Sunday, March 9, 2014
By Anne D'innocenzio and Mike Schneider / The Associated Press
(Continued from page 1)
Wal-Mart U.S. President and CEO Bill Simon addresses attendees of the Wal-Mart U.S. Manufacturing Summit in Orlando, Fla., Thursday.
It's also reaching out to state and local officials to work with suppliers to explore rebates, training and other programs to attract U.S. makers. Additionally, the discounter also says it's changing the way it does business with suppliers, giving multi-year commitments for basic goods where it makes sense, instead of season-by-season ordering.
Rebuilding U.S. manufacturing jobs is resonating even more these days. The nation's unemployment rate of 7.4 percent, while now at a 4 1/2-year low, is still well above the 5 percent to 6 percent typical of a healthy economy.
Meanwhile, Wal-Mart and other major retailers have been under fire for not doing a better job monitoring worker safety in factories overseas. That pressure increased after a factory collapse this past spring in Bangladesh, killing 1,129 people. That was the deadliest incident in the history of the garment industry.
But what could really propel the movement this time around is pure economics: Labor costs are rising in Asia, while oil and transportation costs are high and increasingly uncertain.
Rising wages have erased some of the competitive advantages China had in manufacturing, Wal-Mart's Simon said, and manufacturing jobs offer a path into the U.S. middle class.
"We think we can map out opportunities and put some systems in place and commit to this for the long term," Simon said. "There's nothing less than the future of our country at stake here."
Wal-Mart said several manufacturers had told executives privately they had defined "tipping points" at which making goods overseas will no longer make sense. Wal-Mart says it doesn't believe that its customers should pay any more for made-in-America goods and is focusing on working with suppliers to make sure the prices are in line with what shoppers want to pay.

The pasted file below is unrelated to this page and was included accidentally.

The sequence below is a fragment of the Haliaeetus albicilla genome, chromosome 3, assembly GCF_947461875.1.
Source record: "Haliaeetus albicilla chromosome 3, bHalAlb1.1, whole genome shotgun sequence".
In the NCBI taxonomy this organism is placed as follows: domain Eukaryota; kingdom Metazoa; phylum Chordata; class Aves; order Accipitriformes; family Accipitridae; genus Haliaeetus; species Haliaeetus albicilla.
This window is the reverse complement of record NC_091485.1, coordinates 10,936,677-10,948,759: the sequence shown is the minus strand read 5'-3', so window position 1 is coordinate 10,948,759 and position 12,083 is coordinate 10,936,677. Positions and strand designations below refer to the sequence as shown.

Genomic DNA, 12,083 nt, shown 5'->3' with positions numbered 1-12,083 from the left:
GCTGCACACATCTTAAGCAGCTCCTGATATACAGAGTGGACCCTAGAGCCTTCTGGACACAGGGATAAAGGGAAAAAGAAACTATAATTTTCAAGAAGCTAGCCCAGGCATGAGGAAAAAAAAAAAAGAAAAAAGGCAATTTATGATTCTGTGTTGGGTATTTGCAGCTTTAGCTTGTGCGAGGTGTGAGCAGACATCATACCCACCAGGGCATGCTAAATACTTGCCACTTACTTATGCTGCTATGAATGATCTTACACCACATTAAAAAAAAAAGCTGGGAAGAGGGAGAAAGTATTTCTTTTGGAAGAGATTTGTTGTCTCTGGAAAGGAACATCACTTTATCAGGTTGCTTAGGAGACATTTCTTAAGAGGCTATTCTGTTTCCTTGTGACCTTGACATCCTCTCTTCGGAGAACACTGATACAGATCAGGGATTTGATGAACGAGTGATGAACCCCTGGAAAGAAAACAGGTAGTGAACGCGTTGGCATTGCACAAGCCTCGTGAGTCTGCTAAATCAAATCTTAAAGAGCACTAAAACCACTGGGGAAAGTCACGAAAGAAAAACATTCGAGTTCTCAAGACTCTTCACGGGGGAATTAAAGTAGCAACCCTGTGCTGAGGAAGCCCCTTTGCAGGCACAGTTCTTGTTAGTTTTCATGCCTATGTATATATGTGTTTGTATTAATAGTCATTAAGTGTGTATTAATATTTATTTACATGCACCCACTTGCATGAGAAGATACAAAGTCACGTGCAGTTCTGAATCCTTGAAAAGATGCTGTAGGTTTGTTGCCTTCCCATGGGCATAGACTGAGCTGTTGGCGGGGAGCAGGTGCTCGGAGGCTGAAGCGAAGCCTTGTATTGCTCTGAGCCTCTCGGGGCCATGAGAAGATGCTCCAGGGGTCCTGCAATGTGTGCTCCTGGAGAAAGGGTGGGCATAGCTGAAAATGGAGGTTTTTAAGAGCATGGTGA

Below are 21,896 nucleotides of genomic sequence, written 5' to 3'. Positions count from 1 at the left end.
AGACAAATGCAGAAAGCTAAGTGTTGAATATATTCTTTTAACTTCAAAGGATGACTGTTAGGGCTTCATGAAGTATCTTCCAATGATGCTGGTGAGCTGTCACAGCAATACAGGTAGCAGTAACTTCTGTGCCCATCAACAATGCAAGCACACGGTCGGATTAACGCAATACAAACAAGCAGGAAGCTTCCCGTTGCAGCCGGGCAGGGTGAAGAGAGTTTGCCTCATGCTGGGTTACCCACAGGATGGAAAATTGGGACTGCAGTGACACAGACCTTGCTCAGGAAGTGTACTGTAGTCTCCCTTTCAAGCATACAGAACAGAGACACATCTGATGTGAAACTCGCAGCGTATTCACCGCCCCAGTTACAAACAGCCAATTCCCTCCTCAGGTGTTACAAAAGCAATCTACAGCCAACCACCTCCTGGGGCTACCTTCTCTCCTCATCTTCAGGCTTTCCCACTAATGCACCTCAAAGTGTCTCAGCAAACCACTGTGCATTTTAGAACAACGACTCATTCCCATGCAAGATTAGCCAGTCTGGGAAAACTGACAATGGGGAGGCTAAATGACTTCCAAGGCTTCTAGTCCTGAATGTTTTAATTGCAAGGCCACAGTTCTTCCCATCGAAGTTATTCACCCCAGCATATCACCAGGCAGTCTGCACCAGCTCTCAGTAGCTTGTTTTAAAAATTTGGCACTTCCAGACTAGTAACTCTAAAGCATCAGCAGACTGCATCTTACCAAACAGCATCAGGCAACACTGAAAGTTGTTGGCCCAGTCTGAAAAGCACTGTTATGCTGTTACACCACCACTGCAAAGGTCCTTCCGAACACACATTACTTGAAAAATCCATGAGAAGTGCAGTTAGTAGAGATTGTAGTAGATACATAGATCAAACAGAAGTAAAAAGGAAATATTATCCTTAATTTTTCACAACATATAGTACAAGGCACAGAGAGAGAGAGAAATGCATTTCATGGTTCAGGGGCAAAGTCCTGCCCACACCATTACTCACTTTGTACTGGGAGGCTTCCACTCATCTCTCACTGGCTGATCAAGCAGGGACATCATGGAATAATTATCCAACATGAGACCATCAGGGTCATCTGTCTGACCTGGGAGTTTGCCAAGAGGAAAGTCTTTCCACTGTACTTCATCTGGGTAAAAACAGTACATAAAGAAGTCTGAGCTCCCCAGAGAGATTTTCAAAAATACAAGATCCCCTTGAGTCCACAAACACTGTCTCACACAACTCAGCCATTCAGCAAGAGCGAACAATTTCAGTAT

"It's an economic advantage when you have the wind in your back, instead of having the wind in your face," said Hal Sirkin, a senior partner and managing director at the Boston Consulting Group and an expert on manufacturing. He is serving as a consultant to Wal-Mart. He believes that the movement could create 100,000 more jobs in the next decade.
Wal-Mart, with more than 4,000 stores in the U.S. and about $460 billion in total sales, has proven that it has the clout to get other suppliers and merchants on board. For example, in 2009, Wal-Mart created a coalition among stores, suppliers, government, nonprofit organizations and academic experts for a sustainability index that measure whether goods were made in a responsible way and whether the materials are safe.
Wal-Mart has said that items made, sourced or grown in the U.S. account for about two-thirds of the company's spending on products for its U.S. business, according to data given by suppliers. But analysts say that much of its clothing, home furnishings and consumer electronics are made elsewhere.
One company to sign up is Sleep Studio, which is now working with Wal-Mart to produce memory foam mattress toppers. Before, all of the discounter's toppers were produced by manufacturers overseas. This year, 20 percent will be made in the U.S.
CEO Michael Rothbard said Wal-Mart worked with the company to streamline the costs, eliminating $10 from the price tag. The New York-based company has factories in California and Georgia.
"The selling process was really intense," Rothbard said. "We had to convince them our products offered unique benefits, and that we could meet their needs."